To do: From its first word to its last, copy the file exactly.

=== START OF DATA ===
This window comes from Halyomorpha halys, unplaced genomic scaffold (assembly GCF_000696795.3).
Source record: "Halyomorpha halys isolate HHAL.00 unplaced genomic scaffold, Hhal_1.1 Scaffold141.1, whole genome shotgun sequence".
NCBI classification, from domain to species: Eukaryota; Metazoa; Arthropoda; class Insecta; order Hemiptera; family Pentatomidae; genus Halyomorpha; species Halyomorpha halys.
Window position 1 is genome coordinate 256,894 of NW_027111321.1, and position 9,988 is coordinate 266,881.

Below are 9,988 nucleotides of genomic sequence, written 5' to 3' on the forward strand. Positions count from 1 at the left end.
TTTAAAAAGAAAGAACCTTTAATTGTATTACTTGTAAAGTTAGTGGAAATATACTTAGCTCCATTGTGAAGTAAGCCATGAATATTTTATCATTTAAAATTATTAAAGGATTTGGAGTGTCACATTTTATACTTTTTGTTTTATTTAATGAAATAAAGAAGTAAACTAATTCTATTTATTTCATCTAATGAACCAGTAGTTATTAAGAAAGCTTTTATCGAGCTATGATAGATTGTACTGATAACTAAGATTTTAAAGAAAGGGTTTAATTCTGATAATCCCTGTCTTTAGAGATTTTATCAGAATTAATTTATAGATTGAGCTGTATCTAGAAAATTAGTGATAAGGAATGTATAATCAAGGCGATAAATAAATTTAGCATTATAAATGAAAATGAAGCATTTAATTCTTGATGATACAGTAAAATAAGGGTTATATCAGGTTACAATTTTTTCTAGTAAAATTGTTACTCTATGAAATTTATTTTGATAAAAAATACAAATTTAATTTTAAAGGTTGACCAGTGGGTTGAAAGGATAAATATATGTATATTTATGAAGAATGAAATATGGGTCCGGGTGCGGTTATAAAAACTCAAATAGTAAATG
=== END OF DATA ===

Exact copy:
This window comes from Halyomorpha halys, unplaced genomic scaffold (assembly GCF_000696795.3).
Source record: "Halyomorpha halys isolate HHAL.00 unplaced genomic scaffold, Hhal_1.1 Scaffold141.1, whole genome shotgun sequence".
NCBI classification, from domain to species: Eukaryota; Metazoa; Arthropoda; class Insecta; order Hemiptera; family Pentatomidae; genus Halyomorpha; species Halyomorpha halys.
Window position 1 is genome coordinate 256,894 of NW_027111321.1, and position 9,988 is coordinate 266,881.

Below are 9,988 nucleotides of genomic sequence, written 5' to 3' on the forward strand. Positions count from 1 at the left end.
TTTAAAAAGAAAGAACCTTTAATTGTATTACTTGTAAAGTTAGTGGAAATATACTTAGCTCCATTGTGAAGTAAGCCATGAATATTTTATCATTTAAAATTATTAAAGGATTTGGAGTGTCACATTTTATACTTTTTGTTTTATTTAATGAAATAAAGAAGTAAACTAATTCTATTTATTTCATCTAATGAACCAGTAGTTATTAAGAAAGCTTTTATCGAGCTATGATAGATTGTACTGATAACTAAGATTTTAAAGAAAGGGTTTAATTCTGATAATCCCTGTCTTTAGAGATTTTATCAGAATTAATTTATAGATTGAGCTGTATCTAGAAAATTAGTGATAAGGAATGTATAATCAAGGCGATAAATAAATTTAGCATTATAAATGAAAATGAAGCATTTAATTCTTGATGATACAGTAAAATAAGGGTTATATCAGGTTACAATTTTTTCTAGTAAAATTGTTACTCTATGAAATTTATTTTGATAAAAAATACAAATTTAATTTTAAAGGTTGACCAGTGGGTTGAAAGGATAAATATATGTATATTTATGAAGAATGAAATATGGGTCCGGGTGCGGTTATAAAAACTCAAATAGTAAATG